So we decided, why not just put up a bunch of AR monuments
of women and people of color throughout the city?
Typically, monuments are created
to commemorate the achievements of the deceased,
but with augmented reality, we can reroute the rules.
We started with sports.
Colin Kaepernick.
He was the starting quarterback of the San Francisco 49ers,
and he wanted to use his platform
to highlight the injustice of systemic racism.
So he consulted a Green Beret on the most respectful way to do this,
and he decided to take a knee during the national anthem.
He lost his contract with the 49ers,
he was blackballed by every NFL owner,
he was criticized by millions
and even the president of the United States
decided to insult him.
It may be decades before Colin Kaepernick is adequately respected for his courage,
so our team decided to do this.
Now anyone that walks by Trump Tower can see Colin Kaepernick take a knee
in augmented reality,
and there's nothing they can do about it.
(Laughter)
Representation matters.
Serena Williams proved to the world
that a black girl from Compton can dominate a sport
that's traditionally played at exclusive country clubs.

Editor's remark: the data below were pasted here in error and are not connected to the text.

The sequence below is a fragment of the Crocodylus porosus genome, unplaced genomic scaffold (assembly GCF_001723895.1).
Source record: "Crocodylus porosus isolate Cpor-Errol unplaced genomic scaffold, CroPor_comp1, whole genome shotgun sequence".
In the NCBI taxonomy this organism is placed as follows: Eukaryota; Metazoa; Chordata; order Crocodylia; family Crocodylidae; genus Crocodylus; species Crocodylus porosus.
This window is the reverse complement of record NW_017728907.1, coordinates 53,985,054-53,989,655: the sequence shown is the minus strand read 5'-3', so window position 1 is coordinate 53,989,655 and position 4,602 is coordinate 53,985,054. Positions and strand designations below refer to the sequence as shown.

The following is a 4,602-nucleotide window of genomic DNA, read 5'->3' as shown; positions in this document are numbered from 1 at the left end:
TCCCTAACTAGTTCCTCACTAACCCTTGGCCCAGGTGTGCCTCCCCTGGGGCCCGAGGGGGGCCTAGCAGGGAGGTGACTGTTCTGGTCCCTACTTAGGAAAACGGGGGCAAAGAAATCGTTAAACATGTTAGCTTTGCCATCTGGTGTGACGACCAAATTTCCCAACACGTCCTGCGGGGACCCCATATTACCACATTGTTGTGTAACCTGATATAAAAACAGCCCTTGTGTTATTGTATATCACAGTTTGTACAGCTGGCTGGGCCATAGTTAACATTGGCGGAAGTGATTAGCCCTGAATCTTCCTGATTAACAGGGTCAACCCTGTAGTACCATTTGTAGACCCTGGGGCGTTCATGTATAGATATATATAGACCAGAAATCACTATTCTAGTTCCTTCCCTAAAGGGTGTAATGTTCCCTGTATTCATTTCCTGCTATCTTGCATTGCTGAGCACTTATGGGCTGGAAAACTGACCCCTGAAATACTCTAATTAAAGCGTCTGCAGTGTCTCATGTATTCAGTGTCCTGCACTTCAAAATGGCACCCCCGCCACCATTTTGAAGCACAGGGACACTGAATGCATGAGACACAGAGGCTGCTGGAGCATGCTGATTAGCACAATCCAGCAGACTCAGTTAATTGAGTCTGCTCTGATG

Let's celebrate her now.
Jackie Robinson.
He broke the color barrier
and empowered many black athletes to play in Major League Baseball.
We're going to take this monument of him and put it in Ebbets Field
so that anyone can see him swing for the fences
in Ebbets Field in Brooklyn.
With augmented reality,
we have the power to tell stories in public spaces that need to be told.
The achievements of people like Frida Kahlo, Audre Lorde,
Toussaint Louverture,
Madam C.J. Walker --
this should be common knowledge.
Our vision is a "Pokémon Go" for a contextualized history.
Augmented reality can also be used as a tool to support organizations
that are fighting against systemic oppression.
In 2019 we will release our free smartphone app
with augmented reality monuments and content.
You can take your smartphone and hold it over any one-dollar bill
and see a scene in augmented reality
that illustrates the injustice of cash bail.
You can then click on the screen
and be directed to the donation page of The Bail Project,
a fund that raises money for people who cannot afford bail.
With augmented reality,
we the people have the power
to highlight the narratives of the oppressed
when institutions refuse to do so.
We can use this tool to highlight the systemic implications
of erasing someone's history.
And more concretely,
we can use this technology as a way to support initiatives
that are fighting against systemic racism.
With AR, we have the power to reimagine a world
that prioritizes justice over oppression.
Thank you.
(Applause and cheers)
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【TED】Glenn Cantave: How augmented reality is changing activism (How augmented reality is changing activism | Glenn Cantave)

2255 Folder Collection
林宜悉 published on August 3, 2019